Palliative Care, Hospice and End of Life Myths Unveiled

By Dr. Movaghar


In this post we will discuss common palliative care, hospice and end of life myths. You can also read the GeriAcademy related blog post on common geriatric myths.


1. Hospice is giving up!


Far from it! Hospice care is medical care – but specialized – for those with a terminal illness. The focus is more holistic and all-encompassing … more so than most other medical specialties. It is directed at comfort and quality of life for however long you may have left in your terminal illness's natural progression. And it literally takes a village of different specialty providers to determine and design what your hospice care will entail – including multiple physicians, nurses, therapists, social workers, spiritual counselors, to name a few.


2. Only patients with cancer can have hospice.


Not true. Unfortunately, there is a myriad of terminal illnesses, including but not limited to: end-stage COPD, end-stage heart failure, end-stage kidney failure, stroke, dementia, some neurological conditions, and AIDS. The two biggest components to qualify for hospice care are 1) that you have a terminal illness and 2) that your doctor estimates you have a short time to live (typically 6 months or less).


3. Palliative Care means I cannot have lifesaving treatment.


Also, not true. To demythify this myth, let me briefly explain the difference between hospice and palliative care. They are equal in that both focus on comfort and quality of life once you have been diagnosed with a terminal condition; however, you are still pursuing treatments intended to cure the illness under palliative care. Whereas with hospice, you have elected to let the disease take its natural course but still treat the disease's symptom burden.


4. DNR means do not treat.


Absolutely FALSE! DNR stands for DO NOT RESUSCITATE. A medical order is written by a doctor who instructs medical providers not to do cardiopulmonary resuscitation (CPR) if a patient's breathing stops or if the patient's heart stops beating. Simply put, if you were to be found already dead, then no one would intervene – they would honor that natural death. That is completely different from being found still alive!


5. All patients in hospice go to the "hospice house."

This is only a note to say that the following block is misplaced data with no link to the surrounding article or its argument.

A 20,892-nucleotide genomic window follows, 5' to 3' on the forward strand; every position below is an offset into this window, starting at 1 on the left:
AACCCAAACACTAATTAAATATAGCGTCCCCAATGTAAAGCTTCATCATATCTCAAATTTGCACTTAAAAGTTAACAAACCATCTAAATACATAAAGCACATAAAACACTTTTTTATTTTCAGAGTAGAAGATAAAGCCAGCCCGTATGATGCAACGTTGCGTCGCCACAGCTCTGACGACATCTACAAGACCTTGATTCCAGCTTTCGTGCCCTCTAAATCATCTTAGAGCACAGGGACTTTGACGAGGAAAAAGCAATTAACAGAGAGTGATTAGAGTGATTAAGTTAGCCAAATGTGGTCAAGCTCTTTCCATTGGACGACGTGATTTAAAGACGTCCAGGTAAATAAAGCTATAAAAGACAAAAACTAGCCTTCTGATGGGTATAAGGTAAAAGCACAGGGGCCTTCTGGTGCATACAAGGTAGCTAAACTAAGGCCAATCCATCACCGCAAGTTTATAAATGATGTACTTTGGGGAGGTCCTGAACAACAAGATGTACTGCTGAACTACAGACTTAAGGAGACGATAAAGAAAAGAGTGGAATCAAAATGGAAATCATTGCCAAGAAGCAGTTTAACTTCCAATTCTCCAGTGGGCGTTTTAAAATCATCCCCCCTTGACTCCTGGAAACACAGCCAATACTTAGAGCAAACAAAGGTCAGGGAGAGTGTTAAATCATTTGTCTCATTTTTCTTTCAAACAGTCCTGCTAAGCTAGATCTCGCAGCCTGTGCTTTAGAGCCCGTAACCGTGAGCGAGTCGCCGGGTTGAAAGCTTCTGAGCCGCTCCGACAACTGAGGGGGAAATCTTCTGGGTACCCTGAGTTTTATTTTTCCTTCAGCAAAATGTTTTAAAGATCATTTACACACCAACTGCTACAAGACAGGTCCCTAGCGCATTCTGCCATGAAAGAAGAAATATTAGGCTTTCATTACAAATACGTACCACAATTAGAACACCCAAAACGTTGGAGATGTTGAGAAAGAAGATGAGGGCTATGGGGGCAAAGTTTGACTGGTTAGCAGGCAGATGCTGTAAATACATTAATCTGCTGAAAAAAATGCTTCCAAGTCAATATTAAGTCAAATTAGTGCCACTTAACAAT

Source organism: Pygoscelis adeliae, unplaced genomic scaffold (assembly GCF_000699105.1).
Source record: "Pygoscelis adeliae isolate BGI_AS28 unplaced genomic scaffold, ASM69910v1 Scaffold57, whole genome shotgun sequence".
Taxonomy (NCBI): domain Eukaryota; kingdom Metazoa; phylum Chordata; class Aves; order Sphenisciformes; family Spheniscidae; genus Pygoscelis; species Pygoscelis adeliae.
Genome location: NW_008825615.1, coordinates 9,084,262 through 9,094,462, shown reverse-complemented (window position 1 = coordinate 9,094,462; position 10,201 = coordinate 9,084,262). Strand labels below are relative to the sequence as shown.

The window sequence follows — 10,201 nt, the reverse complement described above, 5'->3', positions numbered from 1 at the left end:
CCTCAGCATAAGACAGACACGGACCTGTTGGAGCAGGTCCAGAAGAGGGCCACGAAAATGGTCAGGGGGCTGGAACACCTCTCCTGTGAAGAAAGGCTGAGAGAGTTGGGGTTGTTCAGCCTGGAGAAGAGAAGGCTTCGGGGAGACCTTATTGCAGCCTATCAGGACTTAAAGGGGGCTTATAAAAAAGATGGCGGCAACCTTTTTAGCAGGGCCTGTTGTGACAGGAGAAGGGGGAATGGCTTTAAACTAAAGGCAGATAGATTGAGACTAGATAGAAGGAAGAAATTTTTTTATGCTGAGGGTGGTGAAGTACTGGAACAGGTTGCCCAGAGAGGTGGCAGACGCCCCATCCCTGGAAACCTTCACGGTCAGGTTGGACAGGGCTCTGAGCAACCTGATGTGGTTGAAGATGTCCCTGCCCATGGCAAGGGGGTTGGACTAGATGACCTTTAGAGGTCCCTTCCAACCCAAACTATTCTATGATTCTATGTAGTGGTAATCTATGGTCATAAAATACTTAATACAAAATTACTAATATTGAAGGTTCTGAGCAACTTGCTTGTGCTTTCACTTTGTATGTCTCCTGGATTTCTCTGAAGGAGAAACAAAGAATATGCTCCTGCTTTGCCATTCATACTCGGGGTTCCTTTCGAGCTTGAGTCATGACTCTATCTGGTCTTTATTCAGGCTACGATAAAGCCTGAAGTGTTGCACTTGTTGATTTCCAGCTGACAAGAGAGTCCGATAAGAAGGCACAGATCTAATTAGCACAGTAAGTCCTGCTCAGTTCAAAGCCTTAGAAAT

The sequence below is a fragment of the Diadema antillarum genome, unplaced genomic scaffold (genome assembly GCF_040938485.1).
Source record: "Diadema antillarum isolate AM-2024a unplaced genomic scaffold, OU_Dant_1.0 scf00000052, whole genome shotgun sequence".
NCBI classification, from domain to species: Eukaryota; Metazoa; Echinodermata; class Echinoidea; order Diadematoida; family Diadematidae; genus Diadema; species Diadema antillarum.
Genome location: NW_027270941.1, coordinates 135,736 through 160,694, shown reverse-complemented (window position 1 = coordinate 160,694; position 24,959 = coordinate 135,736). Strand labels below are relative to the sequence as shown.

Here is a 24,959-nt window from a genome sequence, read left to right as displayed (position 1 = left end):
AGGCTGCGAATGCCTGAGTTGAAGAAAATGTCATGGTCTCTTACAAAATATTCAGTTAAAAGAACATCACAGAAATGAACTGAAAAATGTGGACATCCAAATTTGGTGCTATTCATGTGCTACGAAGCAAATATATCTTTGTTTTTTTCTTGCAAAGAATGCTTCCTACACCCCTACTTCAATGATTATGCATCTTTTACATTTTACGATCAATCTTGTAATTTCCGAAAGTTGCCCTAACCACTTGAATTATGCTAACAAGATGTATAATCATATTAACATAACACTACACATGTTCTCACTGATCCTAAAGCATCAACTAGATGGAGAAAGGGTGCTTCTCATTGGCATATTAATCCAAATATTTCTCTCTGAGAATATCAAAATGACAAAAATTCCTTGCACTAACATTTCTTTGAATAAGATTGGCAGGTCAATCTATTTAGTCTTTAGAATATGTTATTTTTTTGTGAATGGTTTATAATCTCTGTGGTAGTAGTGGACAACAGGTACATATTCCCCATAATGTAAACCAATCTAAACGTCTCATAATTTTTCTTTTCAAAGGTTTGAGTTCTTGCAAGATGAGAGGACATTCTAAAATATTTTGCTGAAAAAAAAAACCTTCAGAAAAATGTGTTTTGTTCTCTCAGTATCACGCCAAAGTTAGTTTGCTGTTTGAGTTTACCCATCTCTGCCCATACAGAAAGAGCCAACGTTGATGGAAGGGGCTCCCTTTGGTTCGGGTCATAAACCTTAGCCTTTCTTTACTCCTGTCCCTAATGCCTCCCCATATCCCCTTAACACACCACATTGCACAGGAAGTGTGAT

Hospice care can be provided in many locations – in your own home, in a nursing facility, in a hospital, and yes - in a hospice house. It really comes down to your wishes and current living situation. Hospice is not a place where you go, it is a philosophy!


6. A feeding tube will keep my family member with dementia alive longer.


Not necessarily. What it can prolong is their suffering. Loss of appetite is part of the normal progression of dementia. It is a sign of advanced disease. It can be a major marker for when death is near. Artificially feeding someone whose body is getting ready for death is unnatural, painful, and uncomfortable. And studies have not shown that it extends life. Additionally, patients with dementia may need to be restrained due to attempting to pull on feeding tubes.


7. You can only be on hospice right before death.


The decision to enroll in hospice is a personal and individualized one. However, studies have shown that patients who enroll sooner rather than later have been found to live longer and more comfortably, and with dignity.


8. I don't need a health care power of attorney; I can make my own decisions.


It couldn't be truer – for as long as you are fully conscious and oriented. Now let's say you are in a coma, or confused, or heavily sedated… then it's a different story. A healthcare power of attorney (HC-POA) only kicks in when you are not conscious AND fully oriented. And even then, your designated HC-POA is legally bound to act and make decisions as you would if you were able to.


9. I just got admitted to the hospital, and they asked me what I would want if my heart was to stop. They probably expect that I may die soon.


This is standard procedure for ANY patient being admitted to a hospital, regardless of age, race, religion, socioeconomic background, insurance status, etc. You should be more concerned when you're not asked this! It's as important as asking what your drug allergies are.


10. Doctors can predict when someone is going to die.


No – nor should we have the audacity to do so. Based on statistical evidence from people in similar medical situations, we can tell you what a timeline might look like. We might give a range, but even then, it's not guaranteed.


Summary


I hope you enjoyed reading this blog post. Check out 10 Myths about Geriatrics on GeriAcademy.


This Post was written by Dr. Sara Movaghar DO, she is board certified in Internal Medicine and Geriatric Medicine. She is currently employed at Carolinas Health Care System, Blue Ridge.

References:


"What Is Hospice?" Hospice Foundation of America, hospicefoundation.org/Hospice-Care/Hospice-Services.


"Hospice." National Institute on Aging, U.S. Department of Health and Human Services, www.nia.nih.gov/health/topics/hospice.


Glare P, Virik K, Jones M, Hudson M, Eychmuller S, Simes J, Christakis N. A systematic review of physicians' survival predictions in terminally ill cancer patients. BMJ. 2003 Jul 26;327(7408):195-8. doi: 10.1136/bmj.327.7408.195. PMID: 12881260; PMCID: PMC166124.


Anantapong, Kanthee et al. "Mapping and understanding the decision-making process for providing nutrition and hydration to people living with dementia: a systematic review." BMC geriatrics vol. 20,1 520. 2 Dec. 2020, doi:10.1186/s12877-020-01931-y